PS: I am a guy.

Share this post


Link to post
Share on other sites

I actually do the opposite and just throw the food into the room temp bath as soon as it's turned on and let it come up to temp as it's defrosting. This is largely because I'm impatient and want the food reheated as fast as possible.

I basically do the same, but fill the bath with hot water.

Why NOT give it a head start?

1 person likes this

Share this post


Link to post
Share on other sites

TdeV: I think you're misreading Baldwin. Table 2.3 of his Practical Guide gives heating times from frozen and, while some are under an hour, most are more (how much more depending on shape and thickness). I don't have any experience with the question you're asking, as I never cook from frozen, but this table would give me pause. I'd fear the outside would be overcooked getting the core to temp and holding it there long enough to pasteurize. This probably isn't a problem for long-cooked braising cuts, but could be for tender ones (especially something thick, like a turkey breast or beef roast). Also, if there are pasteurization tables for cooking from frozen, I don't recall having seen them. Perhaps you could back into the calculation by tacking together Table 2.3 and the pasteurization times from the regular tables, using the minimums as the core presumably is already at temp, but that seems a bit ad hoc. Rather, I'd defrost conventionally (which keeps the meat cool) and cook from 41F as the standard pasteurization tables assume.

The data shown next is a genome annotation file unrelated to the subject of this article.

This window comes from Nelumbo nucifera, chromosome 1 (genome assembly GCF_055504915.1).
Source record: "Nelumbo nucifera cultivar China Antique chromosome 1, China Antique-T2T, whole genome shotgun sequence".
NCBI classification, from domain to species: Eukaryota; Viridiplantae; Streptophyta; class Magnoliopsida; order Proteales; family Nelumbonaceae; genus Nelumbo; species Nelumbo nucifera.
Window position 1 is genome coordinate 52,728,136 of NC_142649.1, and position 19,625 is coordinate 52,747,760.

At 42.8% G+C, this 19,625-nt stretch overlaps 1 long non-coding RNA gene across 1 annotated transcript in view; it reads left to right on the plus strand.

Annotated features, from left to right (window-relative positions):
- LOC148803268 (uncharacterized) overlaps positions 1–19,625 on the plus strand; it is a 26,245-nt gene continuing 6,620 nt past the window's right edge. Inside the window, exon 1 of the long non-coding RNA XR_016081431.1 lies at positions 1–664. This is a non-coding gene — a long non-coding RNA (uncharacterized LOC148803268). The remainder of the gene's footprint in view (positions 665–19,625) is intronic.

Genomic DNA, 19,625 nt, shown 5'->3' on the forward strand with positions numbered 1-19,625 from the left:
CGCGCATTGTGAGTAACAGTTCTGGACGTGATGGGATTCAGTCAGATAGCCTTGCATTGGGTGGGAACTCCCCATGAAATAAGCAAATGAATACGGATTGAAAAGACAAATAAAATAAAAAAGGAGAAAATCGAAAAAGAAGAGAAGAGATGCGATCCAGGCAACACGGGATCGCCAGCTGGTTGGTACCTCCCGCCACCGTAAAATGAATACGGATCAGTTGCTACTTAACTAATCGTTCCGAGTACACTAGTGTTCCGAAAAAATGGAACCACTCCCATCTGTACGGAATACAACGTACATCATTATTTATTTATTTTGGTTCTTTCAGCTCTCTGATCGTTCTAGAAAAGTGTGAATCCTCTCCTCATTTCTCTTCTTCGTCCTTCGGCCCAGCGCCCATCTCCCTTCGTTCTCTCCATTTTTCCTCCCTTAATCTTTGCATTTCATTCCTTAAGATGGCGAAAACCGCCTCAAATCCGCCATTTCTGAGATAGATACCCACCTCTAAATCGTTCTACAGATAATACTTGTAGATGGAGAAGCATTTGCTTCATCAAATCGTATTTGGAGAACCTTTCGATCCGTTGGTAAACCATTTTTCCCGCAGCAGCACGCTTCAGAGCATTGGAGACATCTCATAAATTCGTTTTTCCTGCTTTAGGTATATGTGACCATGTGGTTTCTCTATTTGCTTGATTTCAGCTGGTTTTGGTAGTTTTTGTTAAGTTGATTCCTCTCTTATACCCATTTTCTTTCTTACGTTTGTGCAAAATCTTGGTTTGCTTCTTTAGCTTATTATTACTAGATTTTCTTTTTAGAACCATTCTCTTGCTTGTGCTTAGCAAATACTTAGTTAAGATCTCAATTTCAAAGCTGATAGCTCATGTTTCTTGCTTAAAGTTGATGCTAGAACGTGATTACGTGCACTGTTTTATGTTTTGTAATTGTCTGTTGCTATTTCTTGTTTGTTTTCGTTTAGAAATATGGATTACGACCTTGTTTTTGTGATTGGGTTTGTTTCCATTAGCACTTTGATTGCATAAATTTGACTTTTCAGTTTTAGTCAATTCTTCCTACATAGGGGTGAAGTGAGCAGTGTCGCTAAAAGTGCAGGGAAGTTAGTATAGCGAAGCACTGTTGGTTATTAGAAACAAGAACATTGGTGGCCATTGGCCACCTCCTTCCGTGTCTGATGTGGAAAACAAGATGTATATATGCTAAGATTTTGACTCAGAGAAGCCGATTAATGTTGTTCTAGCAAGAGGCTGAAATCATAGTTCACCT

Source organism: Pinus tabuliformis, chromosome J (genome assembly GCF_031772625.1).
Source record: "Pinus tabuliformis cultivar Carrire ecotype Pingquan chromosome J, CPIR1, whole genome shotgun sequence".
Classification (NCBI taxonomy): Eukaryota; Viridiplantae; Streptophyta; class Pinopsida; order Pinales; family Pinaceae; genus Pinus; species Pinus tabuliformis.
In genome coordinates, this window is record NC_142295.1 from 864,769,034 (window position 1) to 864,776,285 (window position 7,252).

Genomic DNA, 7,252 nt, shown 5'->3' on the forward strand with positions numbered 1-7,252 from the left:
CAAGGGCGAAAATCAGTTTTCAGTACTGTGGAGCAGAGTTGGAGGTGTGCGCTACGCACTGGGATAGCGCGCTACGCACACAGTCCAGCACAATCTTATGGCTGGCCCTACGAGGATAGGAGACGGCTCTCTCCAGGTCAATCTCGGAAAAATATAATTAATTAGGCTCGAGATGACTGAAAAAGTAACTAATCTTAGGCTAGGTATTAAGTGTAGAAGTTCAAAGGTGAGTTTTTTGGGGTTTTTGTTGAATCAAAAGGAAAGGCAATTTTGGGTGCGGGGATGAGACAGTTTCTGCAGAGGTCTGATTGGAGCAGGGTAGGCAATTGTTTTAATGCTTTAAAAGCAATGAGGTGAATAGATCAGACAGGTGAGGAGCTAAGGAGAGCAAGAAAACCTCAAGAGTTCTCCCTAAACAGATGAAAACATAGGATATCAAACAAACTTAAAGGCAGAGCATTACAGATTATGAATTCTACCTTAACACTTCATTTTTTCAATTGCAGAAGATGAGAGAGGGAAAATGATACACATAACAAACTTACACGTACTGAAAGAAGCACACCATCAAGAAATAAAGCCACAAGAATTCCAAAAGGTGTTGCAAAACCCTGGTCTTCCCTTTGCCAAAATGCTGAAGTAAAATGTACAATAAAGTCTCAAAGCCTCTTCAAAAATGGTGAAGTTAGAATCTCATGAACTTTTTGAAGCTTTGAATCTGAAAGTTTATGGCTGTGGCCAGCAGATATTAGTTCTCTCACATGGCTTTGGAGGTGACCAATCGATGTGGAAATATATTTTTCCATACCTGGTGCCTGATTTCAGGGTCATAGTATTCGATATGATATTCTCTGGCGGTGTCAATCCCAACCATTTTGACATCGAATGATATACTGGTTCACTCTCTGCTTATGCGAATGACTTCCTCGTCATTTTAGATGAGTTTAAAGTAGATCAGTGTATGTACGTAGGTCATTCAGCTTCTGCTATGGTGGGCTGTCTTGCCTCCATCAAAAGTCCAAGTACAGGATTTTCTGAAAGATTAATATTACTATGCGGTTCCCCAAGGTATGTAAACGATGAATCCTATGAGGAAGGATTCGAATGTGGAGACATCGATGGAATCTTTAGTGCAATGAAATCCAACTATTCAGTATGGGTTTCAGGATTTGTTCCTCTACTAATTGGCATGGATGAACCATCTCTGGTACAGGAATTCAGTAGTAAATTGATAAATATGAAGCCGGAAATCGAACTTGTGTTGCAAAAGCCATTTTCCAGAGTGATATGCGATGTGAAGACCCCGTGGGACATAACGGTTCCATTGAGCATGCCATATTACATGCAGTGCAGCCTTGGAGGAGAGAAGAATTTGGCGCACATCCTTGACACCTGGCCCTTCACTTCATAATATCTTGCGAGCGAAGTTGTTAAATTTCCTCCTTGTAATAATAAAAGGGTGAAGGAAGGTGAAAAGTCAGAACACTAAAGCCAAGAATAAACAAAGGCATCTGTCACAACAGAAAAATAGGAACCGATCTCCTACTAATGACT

FeChef: That would be me. FWIW, the four hour rule I mentioned in the earlier conversation comes in Baldwin in the text following Table 2.3. To understand why this works, review his discussion of food safety (earlier in the Guide). There, he explains, "Most food pathogens stop growing by 122°F (50°C), but the common food pathogen Clostridium perfringens can grow at up to 126.1°F (52.3°C). So in sous vide cooking, you usually cook at 130°F (54.4°C) or higher." Notably, of itself, reaching temp only stops further reproduction of the pathogens. To reduce them to safe levels, i.e., to pastueurize, the meat must be held at temp for the times given in the pasteurization tables. As I recall, you did that, which is why I said you're good to go. But, of course, only you can decide whether you're comfortable doing so.